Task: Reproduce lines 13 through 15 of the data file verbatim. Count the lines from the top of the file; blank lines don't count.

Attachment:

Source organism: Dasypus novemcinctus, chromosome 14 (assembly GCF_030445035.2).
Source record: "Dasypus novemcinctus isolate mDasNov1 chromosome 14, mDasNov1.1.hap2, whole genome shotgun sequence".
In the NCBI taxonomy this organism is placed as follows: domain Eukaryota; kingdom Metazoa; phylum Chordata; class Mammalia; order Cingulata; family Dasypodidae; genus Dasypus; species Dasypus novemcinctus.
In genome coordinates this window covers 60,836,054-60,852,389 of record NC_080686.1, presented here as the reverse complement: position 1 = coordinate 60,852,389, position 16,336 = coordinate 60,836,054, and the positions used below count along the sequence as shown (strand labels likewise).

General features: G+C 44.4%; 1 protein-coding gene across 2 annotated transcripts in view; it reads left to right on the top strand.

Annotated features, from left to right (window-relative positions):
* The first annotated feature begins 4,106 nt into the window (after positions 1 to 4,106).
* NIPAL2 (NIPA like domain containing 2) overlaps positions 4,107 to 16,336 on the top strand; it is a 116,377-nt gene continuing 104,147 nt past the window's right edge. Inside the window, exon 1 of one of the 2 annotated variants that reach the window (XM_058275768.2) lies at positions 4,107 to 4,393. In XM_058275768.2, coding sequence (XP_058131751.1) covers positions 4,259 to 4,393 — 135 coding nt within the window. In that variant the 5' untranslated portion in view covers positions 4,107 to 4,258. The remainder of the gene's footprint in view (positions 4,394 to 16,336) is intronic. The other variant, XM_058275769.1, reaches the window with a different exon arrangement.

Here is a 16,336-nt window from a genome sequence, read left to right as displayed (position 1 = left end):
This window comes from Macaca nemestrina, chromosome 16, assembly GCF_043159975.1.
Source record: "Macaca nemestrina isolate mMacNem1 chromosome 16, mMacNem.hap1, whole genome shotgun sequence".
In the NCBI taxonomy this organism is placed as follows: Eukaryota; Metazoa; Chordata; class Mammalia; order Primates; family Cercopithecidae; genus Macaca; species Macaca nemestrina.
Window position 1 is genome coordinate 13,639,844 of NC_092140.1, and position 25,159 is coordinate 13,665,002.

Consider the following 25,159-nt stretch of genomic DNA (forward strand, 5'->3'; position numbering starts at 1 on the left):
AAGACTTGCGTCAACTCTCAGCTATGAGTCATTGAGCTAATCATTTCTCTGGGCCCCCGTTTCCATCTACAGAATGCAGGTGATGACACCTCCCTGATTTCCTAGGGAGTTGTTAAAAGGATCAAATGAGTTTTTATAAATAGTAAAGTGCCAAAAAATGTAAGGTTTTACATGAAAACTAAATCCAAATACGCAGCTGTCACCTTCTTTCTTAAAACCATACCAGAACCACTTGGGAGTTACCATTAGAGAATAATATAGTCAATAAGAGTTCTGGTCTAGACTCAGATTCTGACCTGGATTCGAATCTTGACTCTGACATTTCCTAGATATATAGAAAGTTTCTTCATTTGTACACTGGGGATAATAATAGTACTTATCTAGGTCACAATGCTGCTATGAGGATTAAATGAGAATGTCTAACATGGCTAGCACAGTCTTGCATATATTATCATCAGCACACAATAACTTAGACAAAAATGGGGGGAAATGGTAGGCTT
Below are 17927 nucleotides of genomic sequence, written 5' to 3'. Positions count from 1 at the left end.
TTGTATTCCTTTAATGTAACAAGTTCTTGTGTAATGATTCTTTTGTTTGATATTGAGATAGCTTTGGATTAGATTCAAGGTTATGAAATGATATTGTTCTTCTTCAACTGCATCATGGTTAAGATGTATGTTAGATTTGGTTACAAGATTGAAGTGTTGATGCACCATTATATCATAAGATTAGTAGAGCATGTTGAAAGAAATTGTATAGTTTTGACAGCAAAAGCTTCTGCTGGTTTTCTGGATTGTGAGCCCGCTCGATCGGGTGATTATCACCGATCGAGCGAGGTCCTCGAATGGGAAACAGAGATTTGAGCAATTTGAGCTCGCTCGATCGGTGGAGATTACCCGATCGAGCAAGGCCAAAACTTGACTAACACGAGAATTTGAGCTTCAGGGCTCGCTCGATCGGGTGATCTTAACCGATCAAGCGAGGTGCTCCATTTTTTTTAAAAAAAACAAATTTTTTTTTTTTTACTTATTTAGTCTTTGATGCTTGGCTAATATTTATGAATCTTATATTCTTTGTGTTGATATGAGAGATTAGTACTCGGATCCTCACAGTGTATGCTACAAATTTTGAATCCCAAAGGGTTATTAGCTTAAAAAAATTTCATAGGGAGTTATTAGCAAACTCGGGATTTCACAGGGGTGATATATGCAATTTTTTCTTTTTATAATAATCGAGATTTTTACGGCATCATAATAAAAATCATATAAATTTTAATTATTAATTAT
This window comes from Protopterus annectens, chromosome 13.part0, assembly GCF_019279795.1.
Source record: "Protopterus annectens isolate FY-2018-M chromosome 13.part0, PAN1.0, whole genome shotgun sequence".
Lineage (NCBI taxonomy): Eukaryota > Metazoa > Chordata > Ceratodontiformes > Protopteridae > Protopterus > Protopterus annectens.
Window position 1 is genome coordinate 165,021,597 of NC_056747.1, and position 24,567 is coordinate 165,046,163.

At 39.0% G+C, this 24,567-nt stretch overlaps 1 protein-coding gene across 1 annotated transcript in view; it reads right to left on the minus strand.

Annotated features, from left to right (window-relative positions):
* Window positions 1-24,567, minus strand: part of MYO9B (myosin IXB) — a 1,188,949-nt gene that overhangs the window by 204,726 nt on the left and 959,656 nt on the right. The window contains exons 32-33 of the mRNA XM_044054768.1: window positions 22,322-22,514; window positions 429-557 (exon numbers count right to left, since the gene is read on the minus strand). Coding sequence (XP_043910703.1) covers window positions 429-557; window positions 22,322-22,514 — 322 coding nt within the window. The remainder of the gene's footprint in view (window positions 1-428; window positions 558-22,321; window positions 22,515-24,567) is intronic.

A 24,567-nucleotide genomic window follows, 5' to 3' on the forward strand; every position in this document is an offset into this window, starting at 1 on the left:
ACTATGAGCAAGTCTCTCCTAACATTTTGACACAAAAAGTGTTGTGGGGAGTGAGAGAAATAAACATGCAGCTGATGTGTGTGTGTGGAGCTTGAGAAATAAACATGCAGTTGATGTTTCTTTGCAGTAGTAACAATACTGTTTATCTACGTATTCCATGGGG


Window position 1 is genome coordinate 13,639,844 of NC_092140.1, and position 25,159 is coordinate 13,665,002.

Consider the following 25,159-nt stretch of genomic DNA (forward strand, 5'->3'; position numbering starts at 1 on the left):
AAGACTTGCGTCAACTCTCAGCTATGAGTCATTGAGCTAATCATTTCTCTGGGCCCCCGTTTCCATCTACAGAATGCAGGTGATGACACCTCCCTGATTTCCTAGGGAGTTGTTAAAAGGATCAAATGAGTTTTTATAAATAGTAAAGTGCCAAAAAATGTAAGGTTTTACATGAAAACTAAATCCAAATACGCAGCTGTCACCTTCTTTCTTAAAACCATACCAGAACCACTTGGGAGTTACCATTAGAGAATAATATAGTCAATAAGAGTTCTGGTCTAGACTCAGATTCTGACCTGGATTCGAATCTTGACTCTGACATTTCCTAGATATATAGAAAGTTTCTTCATTTGTACACTGGGGATAATAATAGTACTTATCTAGGTCACAATGCTGCTATGAGGATTAAATGAGAATGTCTAACATGGCTAGCACAGTCTTGCATATATTATCATCAGCACACAATAACTTAGACAAAAATGGGGGGAAATGGTAGGCTT